In October 1988, Angie Roloff and her husband Ron opened Strictly Discs in Madison, Wisconsin, after Ron left a career in the biomedical research field to pursue his love of music full time. Nearly 31 years later, the couple made the difficult decision to shutter in-store operations due to COVID-19, roughly a week before Governor Tony Evers forced a mandatory shutdown of all non-essential businesses. Now that the Wisconsin Supreme Court has overturned Evers’ stay-at-home order — ruling it “unlawful” and “unenforceable” — the Roloffs and their employees have reopened Strictly Discs in a limited capacity.
As part of Billboard’s efforts to best cover the coronavirus pandemic and its impacts on the music industry, we will be speaking with Roloff regularly to chronicle her experience throughout the crisis. (Read the previous installment here and see the full series here.)
Last week we briefly talked about the U.S. Postal Service issue, and I wanted to discuss that a little further since it’s a big deal for you guys. I know there was already a slowdown in shipments due to the pandemic, but I’m wondering if you’ve experienced longer delays in shipments reaching customers since the postmaster general started cutting overtime and instituting a lot of those changes that are now so controversial?
When we first shut down, I would always say the U.S. Postal Service was incredibly reliable and incredibly quick when you consider all of the pieces of mail that they move. Naturally, they had challenges just like all of us with COVID, and so initially, as you said, we did see a really drastic slowdown in how long it was taking things to move about, especially depending on which hubs and different areas of the country a parcel might be tracking through. That was hard, because I would spend a good amount of each morning answering customer inquiries, essentially [saying], “Where is my package?”
Despite the fact that I think it’s pretty clear to everybody that there’s something serious going on in this country and in the world, people still didn’t seem to understand how that would impact the mail. Then once we opened back up in May, things did really, really improve. I thanked my lucky stars that that period seemed to be over, but now we’re back to that same sort of lag where things are taking significantly longer than [they did] historically.
Is it similar to the slowdown previously, or is the slowdown even worse now?
I’d say it’s comparable, although in some ways it’s still to be determined, because it’s still kind of a developing issue. Like for example, our carrier, it would be routine that they would just work to sort everything they picked up on their route before their day was done. Now I’m hearing from our carriers that at a certain time they just have to stop. So the next day they come in and they already have the workload from the day prior, and it feels very much like the snowball chasing you down the hill and it’s just getting bigger and bigger. And you realize that that is going to compound as the weeks go on.
How long did it normally take for your shipments to reach their destination, and how long is it taking now?
Our LPs ship media mail, which is the slower option for the U.S. Postal Service. It does depend on how far the package is traveling as far as the transit time, but most packages were taking three to 10 days at most, and usually closer to five or six days for media mail. Now I have seen things within the U.S. take six, seven weeks. One of our [customers] ordered a couple of LPs, and one of them went through the hub in Pittsburgh and it got to him right away. The other went through the hub in Chicago, which seems to be really struggling, and it took a month.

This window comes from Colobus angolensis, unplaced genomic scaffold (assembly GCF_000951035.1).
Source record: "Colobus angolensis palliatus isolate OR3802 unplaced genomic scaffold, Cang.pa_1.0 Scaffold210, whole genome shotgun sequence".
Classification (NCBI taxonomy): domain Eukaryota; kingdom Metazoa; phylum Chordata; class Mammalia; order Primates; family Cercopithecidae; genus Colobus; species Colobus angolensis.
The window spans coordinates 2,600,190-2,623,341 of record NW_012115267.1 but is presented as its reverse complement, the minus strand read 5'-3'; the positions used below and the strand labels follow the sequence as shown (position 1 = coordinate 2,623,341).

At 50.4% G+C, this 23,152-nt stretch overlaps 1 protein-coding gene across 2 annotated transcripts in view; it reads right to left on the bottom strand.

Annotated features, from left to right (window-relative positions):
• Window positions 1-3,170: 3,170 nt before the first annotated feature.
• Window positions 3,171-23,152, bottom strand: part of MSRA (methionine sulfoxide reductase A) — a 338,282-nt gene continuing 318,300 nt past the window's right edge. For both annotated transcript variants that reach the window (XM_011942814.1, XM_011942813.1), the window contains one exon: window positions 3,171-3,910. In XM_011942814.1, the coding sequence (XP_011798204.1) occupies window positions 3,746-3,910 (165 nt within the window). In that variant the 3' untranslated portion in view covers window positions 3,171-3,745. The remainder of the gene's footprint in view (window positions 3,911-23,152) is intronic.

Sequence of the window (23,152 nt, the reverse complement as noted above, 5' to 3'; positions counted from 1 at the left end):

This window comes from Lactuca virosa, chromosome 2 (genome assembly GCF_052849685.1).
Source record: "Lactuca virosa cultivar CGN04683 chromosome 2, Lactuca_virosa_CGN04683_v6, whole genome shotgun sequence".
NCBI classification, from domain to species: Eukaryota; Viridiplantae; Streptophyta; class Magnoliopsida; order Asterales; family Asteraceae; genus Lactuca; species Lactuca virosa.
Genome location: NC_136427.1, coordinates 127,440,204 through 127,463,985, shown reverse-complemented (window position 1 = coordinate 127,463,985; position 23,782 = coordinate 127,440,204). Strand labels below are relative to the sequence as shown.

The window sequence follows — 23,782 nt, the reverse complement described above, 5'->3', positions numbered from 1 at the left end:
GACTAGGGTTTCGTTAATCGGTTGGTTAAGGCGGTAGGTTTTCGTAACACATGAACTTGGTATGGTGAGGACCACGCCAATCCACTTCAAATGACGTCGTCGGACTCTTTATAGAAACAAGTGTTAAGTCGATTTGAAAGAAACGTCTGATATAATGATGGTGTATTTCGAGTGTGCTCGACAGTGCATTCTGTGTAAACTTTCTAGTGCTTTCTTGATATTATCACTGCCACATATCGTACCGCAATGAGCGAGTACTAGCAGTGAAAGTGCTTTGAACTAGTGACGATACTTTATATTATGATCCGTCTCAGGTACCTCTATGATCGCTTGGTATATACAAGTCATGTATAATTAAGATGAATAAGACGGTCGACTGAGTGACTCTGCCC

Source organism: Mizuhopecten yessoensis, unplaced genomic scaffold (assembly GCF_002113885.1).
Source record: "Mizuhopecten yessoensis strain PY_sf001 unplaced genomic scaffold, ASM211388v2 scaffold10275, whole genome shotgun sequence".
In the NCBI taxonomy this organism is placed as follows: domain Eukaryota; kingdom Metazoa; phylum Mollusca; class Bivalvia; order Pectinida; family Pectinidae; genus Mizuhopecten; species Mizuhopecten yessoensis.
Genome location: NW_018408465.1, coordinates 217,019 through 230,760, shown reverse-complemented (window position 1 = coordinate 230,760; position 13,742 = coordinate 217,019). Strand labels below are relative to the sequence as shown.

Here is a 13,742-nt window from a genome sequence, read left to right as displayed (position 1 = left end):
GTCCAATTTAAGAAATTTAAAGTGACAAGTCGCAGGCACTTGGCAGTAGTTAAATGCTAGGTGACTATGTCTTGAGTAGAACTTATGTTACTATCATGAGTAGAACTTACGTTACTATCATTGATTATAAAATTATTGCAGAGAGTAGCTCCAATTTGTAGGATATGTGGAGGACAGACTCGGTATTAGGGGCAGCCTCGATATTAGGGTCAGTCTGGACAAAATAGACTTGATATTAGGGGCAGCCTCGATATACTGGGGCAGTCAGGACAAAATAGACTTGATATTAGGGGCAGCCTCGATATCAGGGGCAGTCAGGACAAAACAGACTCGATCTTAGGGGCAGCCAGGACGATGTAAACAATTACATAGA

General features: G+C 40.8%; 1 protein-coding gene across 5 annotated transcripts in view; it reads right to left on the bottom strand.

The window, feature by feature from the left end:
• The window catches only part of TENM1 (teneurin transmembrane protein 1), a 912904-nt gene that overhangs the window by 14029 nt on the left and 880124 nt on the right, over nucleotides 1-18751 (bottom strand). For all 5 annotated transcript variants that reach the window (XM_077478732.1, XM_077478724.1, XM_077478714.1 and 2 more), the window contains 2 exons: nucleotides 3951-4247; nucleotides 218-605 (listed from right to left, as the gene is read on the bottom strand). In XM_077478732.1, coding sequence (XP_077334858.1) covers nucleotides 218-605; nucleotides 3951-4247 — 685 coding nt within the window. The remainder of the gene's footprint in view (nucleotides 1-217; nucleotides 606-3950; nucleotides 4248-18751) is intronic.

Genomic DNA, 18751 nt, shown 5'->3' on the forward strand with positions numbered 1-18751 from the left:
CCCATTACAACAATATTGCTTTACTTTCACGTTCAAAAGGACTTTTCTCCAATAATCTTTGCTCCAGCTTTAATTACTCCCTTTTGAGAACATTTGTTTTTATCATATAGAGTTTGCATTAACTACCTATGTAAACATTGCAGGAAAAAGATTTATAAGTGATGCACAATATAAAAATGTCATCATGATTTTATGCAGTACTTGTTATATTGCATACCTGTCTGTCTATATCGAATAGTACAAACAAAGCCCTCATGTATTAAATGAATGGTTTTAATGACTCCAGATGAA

What percentage of your business would you say is online sales?
It depends on the year a little bit, but generally about 40%.
So if these changes continue, this could really, really hurt you.
It could, definitely. And when you hear talk about privatizing the Postal Service or something along those lines, would we potentially be looking at rates that would be comparable with other companies in that realm, like UPS and FedEx? There just really isn’t a good option for us to move our products affordably with companies like that.
And if you did have to do that, I’m assuming you would have to pass those extra costs along to the customers.
We would have to. I think in some ways that would make buying a lot of what we sell and businesses like us sell cost prohibitive [for people].
Do you fear that the slowdown itself could also keep people from ordering things from you? Like, ‘Oh, it just takes too long, I’m just not even going to bother ordering from them?’
I do. It’s frustrating, because we live in kind of an instant gratification society, so it’s hard to explain to people that something will get there, it will just take a lot longer than we normally would expect. We’ve been trained that if you’re ordering perhaps from Amazon, you get a lot of things in two days.
And I guess with a company like Amazon, it would be cheaper for people to order from them, as opposed to you or other independent record stores?
Sure, because they have so much more leverage to negotiate better rates.
The Postmaster General, Louis Dejoy, said he’s going to suspend the changes that they’ve made that have slowed down all the mail. Do you trust that he’s really going to do that?
I don’t know what I trust anymore. I’m hopeful. It seems that the plight of the Post Office has been elevated for both parties, so I hope something will happen.
Do you feel like the motivation behind this is political? And if so, do you feel like you’re being held hostage to a political fight right now?
It sure seems like it.